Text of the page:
Injection of $200m will boost Sri Lankan healthcare

29 Jan 19

The World Bank will lend Sri Lanka $200m to boost healthcare and tackle growing causes of death linked to modern lifestyles such as cancer and heart disease.

The project will increase the quality of care in Sri Lanka and focus on detecting and managing these conditions, which are putting pressure on health services.

The country has seen a decline in polio, malaria and filariasis in the past two decades but lifestyle changes mean non-communicable diseases now cause 87% of deaths.

Idah Pswarayi-Riddhough, World Bank country director for Sri Lanka and the Maldives, said: “People are at the centre of this project, which aims to bring better healthcare services, particularly to the poor and the vulnerable.

“It is designed to detect symptoms and provide remedial measures, including the promotion of healthy lifestyles to better manage the burden of non-communicable diseases at the community and primary healthcare levels.”

Sri Lanka’s has already improved its health system significantly, ensuring universal access to maternal and child healthcare services.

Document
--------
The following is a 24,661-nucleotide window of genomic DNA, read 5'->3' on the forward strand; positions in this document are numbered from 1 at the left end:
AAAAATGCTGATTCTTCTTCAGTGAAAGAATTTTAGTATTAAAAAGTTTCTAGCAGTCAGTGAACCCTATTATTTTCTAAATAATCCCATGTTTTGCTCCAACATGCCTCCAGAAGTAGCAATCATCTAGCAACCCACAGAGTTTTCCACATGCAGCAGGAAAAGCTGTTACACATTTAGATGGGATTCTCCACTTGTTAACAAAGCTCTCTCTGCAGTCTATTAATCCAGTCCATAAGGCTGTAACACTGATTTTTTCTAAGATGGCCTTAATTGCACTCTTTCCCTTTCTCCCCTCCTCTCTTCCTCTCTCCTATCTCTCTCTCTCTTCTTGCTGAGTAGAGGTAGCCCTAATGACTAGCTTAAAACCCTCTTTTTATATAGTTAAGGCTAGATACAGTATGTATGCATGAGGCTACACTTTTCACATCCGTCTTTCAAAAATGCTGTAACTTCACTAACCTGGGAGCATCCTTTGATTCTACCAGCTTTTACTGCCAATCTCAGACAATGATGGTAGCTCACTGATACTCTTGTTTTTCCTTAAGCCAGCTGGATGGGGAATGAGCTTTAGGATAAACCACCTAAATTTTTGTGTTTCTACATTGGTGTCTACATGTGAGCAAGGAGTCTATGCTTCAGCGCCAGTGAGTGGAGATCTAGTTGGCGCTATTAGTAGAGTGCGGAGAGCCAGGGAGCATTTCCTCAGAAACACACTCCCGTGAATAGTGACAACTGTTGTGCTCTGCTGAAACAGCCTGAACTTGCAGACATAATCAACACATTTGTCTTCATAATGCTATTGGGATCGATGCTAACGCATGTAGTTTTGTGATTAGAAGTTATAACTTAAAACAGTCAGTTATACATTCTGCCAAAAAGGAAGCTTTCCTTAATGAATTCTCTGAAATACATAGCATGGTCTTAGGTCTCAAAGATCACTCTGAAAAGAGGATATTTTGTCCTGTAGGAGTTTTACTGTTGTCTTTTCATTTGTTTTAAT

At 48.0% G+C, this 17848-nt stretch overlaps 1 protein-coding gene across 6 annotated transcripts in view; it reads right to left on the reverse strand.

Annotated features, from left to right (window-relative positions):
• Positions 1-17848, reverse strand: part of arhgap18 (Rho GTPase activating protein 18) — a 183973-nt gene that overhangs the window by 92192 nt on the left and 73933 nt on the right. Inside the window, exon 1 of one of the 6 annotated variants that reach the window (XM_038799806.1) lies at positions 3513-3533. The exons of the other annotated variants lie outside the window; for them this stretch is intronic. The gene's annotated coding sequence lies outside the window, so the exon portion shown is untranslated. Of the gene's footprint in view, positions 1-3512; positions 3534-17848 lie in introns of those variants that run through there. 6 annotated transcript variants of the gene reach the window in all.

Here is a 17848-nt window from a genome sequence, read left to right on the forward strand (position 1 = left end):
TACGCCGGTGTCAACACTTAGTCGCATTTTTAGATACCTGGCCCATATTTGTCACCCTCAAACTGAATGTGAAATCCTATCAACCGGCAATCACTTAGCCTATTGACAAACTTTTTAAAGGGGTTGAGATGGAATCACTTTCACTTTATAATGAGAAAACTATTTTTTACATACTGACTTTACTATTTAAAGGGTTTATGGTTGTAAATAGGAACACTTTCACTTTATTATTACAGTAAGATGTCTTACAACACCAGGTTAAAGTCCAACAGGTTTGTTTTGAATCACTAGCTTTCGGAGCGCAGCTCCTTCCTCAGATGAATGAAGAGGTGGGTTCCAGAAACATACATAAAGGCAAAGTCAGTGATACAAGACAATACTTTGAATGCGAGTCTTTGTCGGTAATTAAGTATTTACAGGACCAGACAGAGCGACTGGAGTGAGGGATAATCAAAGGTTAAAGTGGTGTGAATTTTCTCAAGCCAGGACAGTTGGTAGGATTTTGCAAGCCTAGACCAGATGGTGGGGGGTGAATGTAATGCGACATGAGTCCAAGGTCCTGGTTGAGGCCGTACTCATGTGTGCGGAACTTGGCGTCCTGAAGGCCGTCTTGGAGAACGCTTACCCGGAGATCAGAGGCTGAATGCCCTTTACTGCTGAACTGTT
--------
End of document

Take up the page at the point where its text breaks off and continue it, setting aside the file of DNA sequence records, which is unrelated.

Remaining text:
The bank said out of pocket spending on health accounts for 38% of the total health expenditure, which is a struggle for the poor.

It added that the country’s aging population, with the population over 60 expected to double in the next 25 years, poses a challenge for the health system.

“The project should serve as a catalyst for revitalizing Sri Lanka’s primary healthcare system and preparing the country to address the future health sector challenges,” said Kanako Yamashita-Allen, senior health specialist and team lead on the project.

The ministry of health will implement the project, with support from World Bank specialists and funds.

In October the Asian Development Bank announced a $50m package to support the healthcare system in Sri Lanka.

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